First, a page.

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The need for American prudence: Losing leverage with Iran

President Trump’s policy of “maximum pressure” has resulted in nothing but failure. The administration’s tendency to aggressively apply pressure and seek demands with no tact has made it seem that negotiations for peace in Afghanistan, or an end to the trade war with China, is very unlikely. Trump’s policies towards Venezuela failed to loosen Nicolas Maduro’s hold on the country, and despite vacillating between threats and talks with Kim Jong-un, North Korea continues to develop its weapons and nuclear program. Whether it be Venezuela, North Korea, China, or Iran, very little foreign policy success can be seen in current US administration. This recent “maximum pressure” approach fosters distrust among allies, which not only sacrifices long-term regional stability, but also undermines the potential gains of negotiation. Instead, US foreign policy should center around negotiations and greater caution when applying pressure and bringing controversial countries to the negotiating table.

In less than three years, Trump has gone through three different National Security Advisors and continues to believe that hard sanctions and intimidation through troop deployment will lead to improvements in the Iranian regime. Trump’s recent firing of Bolton, the latest National Security Advisor, signals Trump’s desire for an advisor who is more supportive of his impulsive decisions in the international arena. Trump is not a rational actor. In the past three years, the US has been more isolated from its allies than ever, and the next President will be in a tight spot when it comes to peace deals and negotiations with those who oppose the US and even its own allies. Bolton seemed best suited when it came to delivering on Trump’s desire of an “America First” strategy. However, Trump’s interventions into much of the dialogue and peace negotiations with North Korea and Afghanistan caused bitter disagreement between Trump and Bolton. There was not much coordination and cooperation, either, in the overarching scope of the US Federal Government and entities dedicated to defense and national security: Trump not only cut the frequency of meetings between agencies and streamlined many positions in the National Security Council staff, but he also eliminated positions in the cybersecurity and global pandemics sections. While DC was struggling to generate a cohesive and comprehensive strategy for foreign policy, Iranian officials closely followed events which unfolded between North Korea and the US as a way to gage and develop their own strategy.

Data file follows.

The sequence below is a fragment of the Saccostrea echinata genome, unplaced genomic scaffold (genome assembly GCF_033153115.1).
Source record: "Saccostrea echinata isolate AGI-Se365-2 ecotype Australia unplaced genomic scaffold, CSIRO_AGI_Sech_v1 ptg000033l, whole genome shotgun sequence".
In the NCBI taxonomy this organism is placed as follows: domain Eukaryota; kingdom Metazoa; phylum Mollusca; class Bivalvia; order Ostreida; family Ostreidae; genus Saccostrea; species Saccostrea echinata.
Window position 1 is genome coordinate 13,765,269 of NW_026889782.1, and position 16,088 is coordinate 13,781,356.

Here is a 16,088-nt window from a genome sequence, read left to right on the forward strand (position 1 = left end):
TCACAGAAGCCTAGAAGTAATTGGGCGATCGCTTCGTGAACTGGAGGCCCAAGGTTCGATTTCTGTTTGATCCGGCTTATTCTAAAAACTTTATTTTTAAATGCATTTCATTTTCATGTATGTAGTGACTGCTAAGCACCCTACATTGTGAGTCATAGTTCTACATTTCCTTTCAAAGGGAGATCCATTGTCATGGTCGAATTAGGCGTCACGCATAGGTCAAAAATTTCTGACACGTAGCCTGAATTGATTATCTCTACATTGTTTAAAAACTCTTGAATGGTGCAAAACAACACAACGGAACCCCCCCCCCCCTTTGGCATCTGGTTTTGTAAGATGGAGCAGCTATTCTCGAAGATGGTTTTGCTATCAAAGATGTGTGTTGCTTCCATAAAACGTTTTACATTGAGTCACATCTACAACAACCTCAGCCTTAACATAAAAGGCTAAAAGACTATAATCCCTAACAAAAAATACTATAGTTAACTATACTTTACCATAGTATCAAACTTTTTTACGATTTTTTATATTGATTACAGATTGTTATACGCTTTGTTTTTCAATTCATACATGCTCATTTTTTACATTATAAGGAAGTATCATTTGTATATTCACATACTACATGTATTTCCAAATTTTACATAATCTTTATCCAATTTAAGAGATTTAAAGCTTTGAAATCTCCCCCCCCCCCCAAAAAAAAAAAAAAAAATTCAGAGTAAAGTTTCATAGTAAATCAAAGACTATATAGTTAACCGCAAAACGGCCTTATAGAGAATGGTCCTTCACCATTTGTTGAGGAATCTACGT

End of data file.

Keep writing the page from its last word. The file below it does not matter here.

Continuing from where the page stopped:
Iran will not easily succumb to pressure, as it is a nation of pride, nationalism, and a history of American and foreign intervention. Iran avoided negotiations for a long time, citing its disapproval of the changing attitude of US foreign policy and US administration’s lack of consistency in keeping promises. One major breach of trust was US’s withdrawal from the Joint Comprehensive Plan of Action (JCPOA), which not only weakened the JCPOA deal, but also placed great pressure on the allies of the US to convince the Iranian government to follow the uranium-enrichment restrictions. The US has not forced Iran to capitulate, but instead caused Iran to counter-escalate by seizing cargo ships, shooting down an American drone, and encouraging the Supreme Leader to demand the development of sophisticated weapons. Iran thrives off thwarting US efforts with proxy conflict and indirect engagement. Tehran has consulted with Moscow and Pyongyang, and confirmed that the US under Trump lacks the ability to push forth with their agenda of protecting allies and remaining uninvolved, due to Trump’s belief of “America First.”

This distrust, which resulted in an unwillingness to engage in normal diplomatic processes with the US, has endangered stability in the Middle East. While Iran suffered tremendously due to the sanctions, their response to American decisions has not changed. What both Iran and the US have in common is the political capital and leverage they can utilize by engaging with each other: Essentially the US must “use leverage or lose it.” Currently, the US is losing its leverage, as it is not coupling its sanctions with a formal process of negotiation to properly present its demands. The same goes for Iran’s approach to countering the US. The limited leverage that the Obama administration did have over Iran increased during the secret negotiations of Oman in 2012-2013 due to the active engagement of both parties. The Trump administration must learn from the Obama administration and restrain from disregarding negotiations as its beneficial for the US since direct confrontation is too much of a high cost to bear.